Springer Online Journal Archives 1860-2000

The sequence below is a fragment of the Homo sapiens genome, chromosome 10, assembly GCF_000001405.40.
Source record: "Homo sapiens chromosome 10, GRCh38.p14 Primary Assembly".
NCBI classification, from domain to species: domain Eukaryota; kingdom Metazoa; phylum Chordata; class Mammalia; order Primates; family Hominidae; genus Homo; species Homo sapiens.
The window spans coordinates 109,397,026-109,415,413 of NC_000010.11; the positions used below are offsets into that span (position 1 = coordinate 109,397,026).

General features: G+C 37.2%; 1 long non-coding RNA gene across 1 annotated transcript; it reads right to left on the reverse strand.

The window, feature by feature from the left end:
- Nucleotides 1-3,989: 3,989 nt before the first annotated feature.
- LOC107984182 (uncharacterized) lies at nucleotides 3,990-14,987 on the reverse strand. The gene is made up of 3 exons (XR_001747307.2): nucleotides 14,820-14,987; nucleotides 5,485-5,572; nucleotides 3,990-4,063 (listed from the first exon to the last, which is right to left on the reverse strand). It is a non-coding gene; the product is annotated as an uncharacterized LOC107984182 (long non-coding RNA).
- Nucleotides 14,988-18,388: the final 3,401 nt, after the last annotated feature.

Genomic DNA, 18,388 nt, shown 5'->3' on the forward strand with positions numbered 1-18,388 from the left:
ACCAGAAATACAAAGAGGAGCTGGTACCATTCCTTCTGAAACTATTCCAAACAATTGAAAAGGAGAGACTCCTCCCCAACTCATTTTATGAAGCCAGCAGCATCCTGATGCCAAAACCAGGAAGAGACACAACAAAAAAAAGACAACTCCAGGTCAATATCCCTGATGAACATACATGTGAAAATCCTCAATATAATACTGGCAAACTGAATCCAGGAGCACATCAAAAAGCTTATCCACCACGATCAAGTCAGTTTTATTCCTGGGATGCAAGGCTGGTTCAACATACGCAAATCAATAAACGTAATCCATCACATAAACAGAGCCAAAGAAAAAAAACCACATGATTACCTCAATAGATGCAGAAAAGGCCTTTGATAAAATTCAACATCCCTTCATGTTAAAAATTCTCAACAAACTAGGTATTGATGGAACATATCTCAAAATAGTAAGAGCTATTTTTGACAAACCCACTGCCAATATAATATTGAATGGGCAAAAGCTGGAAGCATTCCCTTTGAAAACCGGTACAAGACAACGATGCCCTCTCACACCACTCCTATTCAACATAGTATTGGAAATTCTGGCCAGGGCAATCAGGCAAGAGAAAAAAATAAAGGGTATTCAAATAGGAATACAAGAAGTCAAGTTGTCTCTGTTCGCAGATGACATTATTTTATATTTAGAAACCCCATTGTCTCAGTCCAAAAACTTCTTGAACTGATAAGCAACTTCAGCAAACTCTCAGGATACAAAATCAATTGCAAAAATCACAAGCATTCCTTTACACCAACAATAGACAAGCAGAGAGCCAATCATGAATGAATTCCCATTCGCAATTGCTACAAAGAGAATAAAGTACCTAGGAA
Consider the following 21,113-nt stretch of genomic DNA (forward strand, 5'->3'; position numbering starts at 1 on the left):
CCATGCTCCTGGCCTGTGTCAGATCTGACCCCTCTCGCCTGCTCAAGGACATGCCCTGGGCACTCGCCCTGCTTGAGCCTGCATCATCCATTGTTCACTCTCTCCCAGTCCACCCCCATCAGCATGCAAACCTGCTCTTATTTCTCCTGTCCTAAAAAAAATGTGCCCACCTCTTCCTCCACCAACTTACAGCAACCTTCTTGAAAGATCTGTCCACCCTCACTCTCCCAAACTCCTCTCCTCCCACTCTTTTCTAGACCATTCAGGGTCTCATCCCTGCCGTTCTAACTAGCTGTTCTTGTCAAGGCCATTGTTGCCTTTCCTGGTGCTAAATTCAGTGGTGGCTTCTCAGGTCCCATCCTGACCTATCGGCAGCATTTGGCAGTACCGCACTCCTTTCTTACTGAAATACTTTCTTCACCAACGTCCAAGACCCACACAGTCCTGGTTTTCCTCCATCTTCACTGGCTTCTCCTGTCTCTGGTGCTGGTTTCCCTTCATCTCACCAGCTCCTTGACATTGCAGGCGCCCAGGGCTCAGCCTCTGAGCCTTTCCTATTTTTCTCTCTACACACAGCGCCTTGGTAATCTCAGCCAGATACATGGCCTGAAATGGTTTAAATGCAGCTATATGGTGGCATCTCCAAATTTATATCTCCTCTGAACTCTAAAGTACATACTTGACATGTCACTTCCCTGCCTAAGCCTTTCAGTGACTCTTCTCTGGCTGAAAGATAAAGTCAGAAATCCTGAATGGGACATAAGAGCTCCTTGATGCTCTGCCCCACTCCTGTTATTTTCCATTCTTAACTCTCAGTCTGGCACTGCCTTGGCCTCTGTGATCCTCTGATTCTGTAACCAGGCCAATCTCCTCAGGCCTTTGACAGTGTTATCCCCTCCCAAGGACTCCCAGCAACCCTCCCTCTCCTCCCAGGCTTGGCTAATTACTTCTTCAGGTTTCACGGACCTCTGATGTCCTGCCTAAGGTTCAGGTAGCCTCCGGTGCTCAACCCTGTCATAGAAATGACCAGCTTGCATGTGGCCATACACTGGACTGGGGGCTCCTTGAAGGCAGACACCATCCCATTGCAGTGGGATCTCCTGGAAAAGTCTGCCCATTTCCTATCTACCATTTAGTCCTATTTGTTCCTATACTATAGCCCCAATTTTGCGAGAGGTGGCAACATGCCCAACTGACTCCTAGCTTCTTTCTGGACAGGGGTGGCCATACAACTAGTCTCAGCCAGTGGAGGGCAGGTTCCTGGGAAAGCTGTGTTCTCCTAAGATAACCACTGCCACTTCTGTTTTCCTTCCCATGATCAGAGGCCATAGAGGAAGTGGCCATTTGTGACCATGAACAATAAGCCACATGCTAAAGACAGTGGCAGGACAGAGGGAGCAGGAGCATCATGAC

Abstract Association analysis was used to assess relationships among 25 important alien plant species and their association with feral pig rooting in Hawaii Volcanoes National Park, Hawaii, U.S.A. Results of the association analysis were summarized by means of a simplified, rank-based, polar ordination which yielded three subjective species assemblages. One group was characterized by an association with the endpoint species, Ehrharta stipoides. A second group consisted of species associated with the other endpoint species, Andropogon virginicus. The third group comprised a diverse assemblage of 14 species in the middle of the ordination. Comparison of ordination scores with each species's association with pig-induced soil disturbance revealed that members of the Ehrharta group were strongly positively associated with pig activity, whereas members of the Andropogon group were generally negatively associated. The third group showed no association with pig-induced soil disturbance. These results suggest a strong relationship between feral pig activity and the composition of the alien portion of the plant community. Analysis of the ecologies of both plants and pigs suggests that some species may both encourage pig activity and benefit from it. Likewise, other alien plants appear to neither require nor benefit from pig-induced soil disturbance. While pigs appear to play an important role in the organization of these communities, their removal may have a negligible impact on the success of many of the common weeds in the area.
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